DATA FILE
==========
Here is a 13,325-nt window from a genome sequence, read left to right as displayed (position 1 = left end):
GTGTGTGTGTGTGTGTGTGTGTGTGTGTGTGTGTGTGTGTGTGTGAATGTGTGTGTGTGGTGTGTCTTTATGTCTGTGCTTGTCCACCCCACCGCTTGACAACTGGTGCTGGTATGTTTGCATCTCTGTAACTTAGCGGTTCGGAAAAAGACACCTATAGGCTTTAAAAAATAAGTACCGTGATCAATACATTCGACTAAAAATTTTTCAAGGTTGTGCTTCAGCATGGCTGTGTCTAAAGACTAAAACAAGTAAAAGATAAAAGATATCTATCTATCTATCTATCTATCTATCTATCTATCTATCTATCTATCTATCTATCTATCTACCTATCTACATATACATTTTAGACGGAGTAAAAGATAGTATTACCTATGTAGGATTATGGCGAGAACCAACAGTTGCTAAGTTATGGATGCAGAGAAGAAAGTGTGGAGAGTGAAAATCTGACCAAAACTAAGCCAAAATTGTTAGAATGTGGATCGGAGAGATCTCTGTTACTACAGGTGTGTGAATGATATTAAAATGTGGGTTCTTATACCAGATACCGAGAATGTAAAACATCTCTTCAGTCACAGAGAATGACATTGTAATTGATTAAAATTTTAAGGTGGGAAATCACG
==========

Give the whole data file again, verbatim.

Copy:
Here is a 13,325-nt window from a genome sequence, read left to right as displayed (position 1 = left end):
GTGTGTGTGTGTGTGTGTGTGTGTGTGTGTGTGTGTGTGTGTGTGAATGTGTGTGTGTGGTGTGTCTTTATGTCTGTGCTTGTCCACCCCACCGCTTGACAACTGGTGCTGGTATGTTTGCATCTCTGTAACTTAGCGGTTCGGAAAAAGACACCTATAGGCTTTAAAAAATAAGTACCGTGATCAATACATTCGACTAAAAATTTTTCAAGGTTGTGCTTCAGCATGGCTGTGTCTAAAGACTAAAACAAGTAAAAGATAAAAGATATCTATCTATCTATCTATCTATCTATCTATCTATCTATCTATCTATCTATCTATCTATCTACCTATCTACATATACATTTTAGACGGAGTAAAAGATAGTATTACCTATGTAGGATTATGGCGAGAACCAACAGTTGCTAAGTTATGGATGCAGAGAAGAAAGTGTGGAGAGTGAAAATCTGACCAAAACTAAGCCAAAATTGTTAGAATGTGGATCGGAGAGATCTCTGTTACTACAGGTGTGTGAATGATATTAAAATGTGGGTTCTTATACCAGATACCGAGAATGTAAAACATCTCTTCAGTCACAGAGAATGACATTGTAATTGATTAAAATTTTAAGGTGGGAAATCACG